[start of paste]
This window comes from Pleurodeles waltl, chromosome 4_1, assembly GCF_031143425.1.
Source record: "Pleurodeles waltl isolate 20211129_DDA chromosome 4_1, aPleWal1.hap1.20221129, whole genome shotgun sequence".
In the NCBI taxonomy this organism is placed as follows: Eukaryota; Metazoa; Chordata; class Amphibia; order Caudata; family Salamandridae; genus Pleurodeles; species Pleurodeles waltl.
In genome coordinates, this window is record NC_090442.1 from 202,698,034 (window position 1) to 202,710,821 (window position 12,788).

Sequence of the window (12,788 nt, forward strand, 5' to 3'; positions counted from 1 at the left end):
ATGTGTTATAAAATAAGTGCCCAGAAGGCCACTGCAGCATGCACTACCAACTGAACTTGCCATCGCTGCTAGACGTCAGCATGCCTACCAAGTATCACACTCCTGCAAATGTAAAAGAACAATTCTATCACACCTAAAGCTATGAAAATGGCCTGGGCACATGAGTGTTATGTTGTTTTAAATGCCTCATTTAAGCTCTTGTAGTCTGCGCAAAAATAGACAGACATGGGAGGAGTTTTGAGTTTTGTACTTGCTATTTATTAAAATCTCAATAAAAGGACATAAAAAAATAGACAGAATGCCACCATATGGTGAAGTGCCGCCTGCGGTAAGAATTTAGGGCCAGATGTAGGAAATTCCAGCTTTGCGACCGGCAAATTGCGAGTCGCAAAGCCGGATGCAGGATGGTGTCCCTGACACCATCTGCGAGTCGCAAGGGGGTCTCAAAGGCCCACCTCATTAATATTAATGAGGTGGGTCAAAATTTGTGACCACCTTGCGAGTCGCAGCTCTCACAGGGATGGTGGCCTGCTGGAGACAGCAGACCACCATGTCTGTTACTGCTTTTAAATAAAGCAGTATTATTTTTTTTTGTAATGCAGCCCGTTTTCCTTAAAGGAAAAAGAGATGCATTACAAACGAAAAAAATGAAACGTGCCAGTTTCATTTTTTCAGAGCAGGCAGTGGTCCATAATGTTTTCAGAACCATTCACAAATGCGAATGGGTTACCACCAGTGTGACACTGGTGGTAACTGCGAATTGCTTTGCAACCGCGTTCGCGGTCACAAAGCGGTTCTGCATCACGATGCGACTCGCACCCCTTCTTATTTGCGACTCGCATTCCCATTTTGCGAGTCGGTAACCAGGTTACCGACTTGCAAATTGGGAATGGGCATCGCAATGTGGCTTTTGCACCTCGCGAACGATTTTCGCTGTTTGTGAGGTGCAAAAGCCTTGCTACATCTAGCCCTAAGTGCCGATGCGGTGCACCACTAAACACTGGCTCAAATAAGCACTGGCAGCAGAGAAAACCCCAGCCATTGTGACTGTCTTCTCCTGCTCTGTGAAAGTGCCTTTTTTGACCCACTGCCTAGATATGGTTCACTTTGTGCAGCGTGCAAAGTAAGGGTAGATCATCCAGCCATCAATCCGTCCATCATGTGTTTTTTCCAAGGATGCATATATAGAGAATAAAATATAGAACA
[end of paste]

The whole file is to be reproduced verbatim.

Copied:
This window comes from Pleurodeles waltl, chromosome 4_1, assembly GCF_031143425.1.
Source record: "Pleurodeles waltl isolate 20211129_DDA chromosome 4_1, aPleWal1.hap1.20221129, whole genome shotgun sequence".
In the NCBI taxonomy this organism is placed as follows: Eukaryota; Metazoa; Chordata; class Amphibia; order Caudata; family Salamandridae; genus Pleurodeles; species Pleurodeles waltl.
In genome coordinates, this window is record NC_090442.1 from 202,698,034 (window position 1) to 202,710,821 (window position 12,788).

Sequence of the window (12,788 nt, forward strand, 5' to 3'; positions counted from 1 at the left end):
ATGTGTTATAAAATAAGTGCCCAGAAGGCCACTGCAGCATGCACTACCAACTGAACTTGCCATCGCTGCTAGACGTCAGCATGCCTACCAAGTATCACACTCCTGCAAATGTAAAAGAACAATTCTATCACACCTAAAGCTATGAAAATGGCCTGGGCACATGAGTGTTATGTTGTTTTAAATGCCTCATTTAAGCTCTTGTAGTCTGCGCAAAAATAGACAGACATGGGAGGAGTTTTGAGTTTTGTACTTGCTATTTATTAAAATCTCAATAAAAGGACATAAAAAAATAGACAGAATGCCACCATATGGTGAAGTGCCGCCTGCGGTAAGAATTTAGGGCCAGATGTAGGAAATTCCAGCTTTGCGACCGGCAAATTGCGAGTCGCAAAGCCGGATGCAGGATGGTGTCCCTGACACCATCTGCGAGTCGCAAGGGGGTCTCAAAGGCCCACCTCATTAATATTAATGAGGTGGGTCAAAATTTGTGACCACCTTGCGAGTCGCAGCTCTCACAGGGATGGTGGCCTGCTGGAGACAGCAGACCACCATGTCTGTTACTGCTTTTAAATAAAGCAGTATTATTTTTTTTTGTAATGCAGCCCGTTTTCCTTAAAGGAAAAAGAGATGCATTACAAACGAAAAAAATGAAACGTGCCAGTTTCATTTTTTCAGAGCAGGCAGTGGTCCATAATGTTTTCAGAACCATTCACAAATGCGAATGGGTTACCACCAGTGTGACACTGGTGGTAACTGCGAATTGCTTTGCAACCGCGTTCGCGGTCACAAAGCGGTTCTGCATCACGATGCGACTCGCACCCCTTCTTATTTGCGACTCGCATTCCCATTTTGCGAGTCGGTAACCAGGTTACCGACTTGCAAATTGGGAATGGGCATCGCAATGTGGCTTTTGCACCTCGCGAACGATTTTCGCTGTTTGTGAGGTGCAAAAGCCTTGCTACATCTAGCCCTAAGTGCCGATGCGGTGCACCACTAAACACTGGCTCAAATAAGCACTGGCAGCAGAGAAAACCCCAGCCATTGTGACTGTCTTCTCCTGCTCTGTGAAAGTGCCTTTTTTGACCCACTGCCTAGATATGGTTCACTTTGTGCAGCGTGCAAAGTAAGGGTAGATCATCCAGCCATCAATCCGTCCATCATGTGTTTTTTCCAAGGATGCATATATAGAGAATAAAATATAGAACA